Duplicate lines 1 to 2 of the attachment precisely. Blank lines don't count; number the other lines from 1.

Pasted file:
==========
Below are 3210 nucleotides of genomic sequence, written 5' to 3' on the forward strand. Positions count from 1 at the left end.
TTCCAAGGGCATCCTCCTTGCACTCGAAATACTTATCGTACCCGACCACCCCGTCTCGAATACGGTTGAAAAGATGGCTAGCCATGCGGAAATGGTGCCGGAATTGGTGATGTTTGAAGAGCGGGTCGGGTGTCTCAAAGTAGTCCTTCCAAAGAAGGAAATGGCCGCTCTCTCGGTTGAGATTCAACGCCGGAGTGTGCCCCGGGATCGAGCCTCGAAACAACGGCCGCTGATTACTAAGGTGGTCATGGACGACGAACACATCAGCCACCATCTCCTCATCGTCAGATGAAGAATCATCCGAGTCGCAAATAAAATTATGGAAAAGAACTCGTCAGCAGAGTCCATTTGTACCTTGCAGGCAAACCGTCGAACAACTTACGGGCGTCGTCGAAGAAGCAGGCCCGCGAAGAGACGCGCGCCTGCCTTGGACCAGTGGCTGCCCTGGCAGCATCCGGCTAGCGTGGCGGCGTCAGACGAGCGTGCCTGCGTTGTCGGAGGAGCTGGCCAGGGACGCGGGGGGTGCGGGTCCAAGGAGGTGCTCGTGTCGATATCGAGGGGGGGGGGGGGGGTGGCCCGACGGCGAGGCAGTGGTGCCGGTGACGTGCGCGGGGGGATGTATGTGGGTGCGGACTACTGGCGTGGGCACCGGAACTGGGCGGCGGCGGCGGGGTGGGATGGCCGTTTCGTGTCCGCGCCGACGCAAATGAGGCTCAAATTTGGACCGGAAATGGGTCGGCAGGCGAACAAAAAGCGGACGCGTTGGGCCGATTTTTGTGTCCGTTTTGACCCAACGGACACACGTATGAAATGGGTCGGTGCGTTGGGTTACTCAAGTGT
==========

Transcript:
Below are 3210 nucleotides of genomic sequence, written 5' to 3' on the forward strand. Positions count from 1 at the left end.
TTCCAAGGGCATCCTCCTTGCACTCGAAATACTTATCGTACCCGACCACCCCGTCTCGAATACGGTTGAAAAGATGGCTAGCCATGCGGAAATGGTGCCGGAATTGGTGATGTTTGAAGAGCGGGTCGGGTGTCTCAAAGTAGTCCTTCCAAAGAAGGAAATGGCCGCTCTCTCGGTTGAGATTCAACGCCGGAGTGTGCCCCGGGATCGAGCCTCGAAACAACGGCCGCTGATTACTAAGGTGGTCATGGACGACGAACACATCAGCCACCATCTCCTCATCGTCAGATGAAGAATCATCCGAGTCGCAAATAAAATTATGGAAAAGAACTCGTCAGCAGAGTCCATTTGTACCTTGCAGGCAAACCGTCGAACAACTTACGGGCGTCGTCGAAGAAGCAGGCCCGCGAAGAGACGCGCGCCTGCCTTGGACCAGTGGCTGCCCTGGCAGCATCCGGCTAGCGTGGCGGCGTCAGACGAGCGTGCCTGCGTTGTCGGAGGAGCTGGCCAGGGACGCGGGGGGTGCGGGTCCAAGGAGGTGCTCGTGTCGATATCGAGGGGGGGGGGGGGGGTGGCCCGACGGCGAGGCAGTGGTGCCGGTGACGTGCGCGGGGGGATGTATGTGGGTGCGGACTACTGGCGTGGGCACCGGAACTGGGCGGCGGCGGCGGGGTGGGATGGCCGTTTCGTGTCCGCGCCGACGCAAATGAGGCTCAAATTTGGACCGGAAATGGGTCGGCAGGCGAACAAAAAGCGGACGCGTTGGGCCGATTTTTGTGTCCGTTTTGACCCAACGGACACACGTATGAAATGGGTCGGTGCGTTGGGTTACTCAAGTGT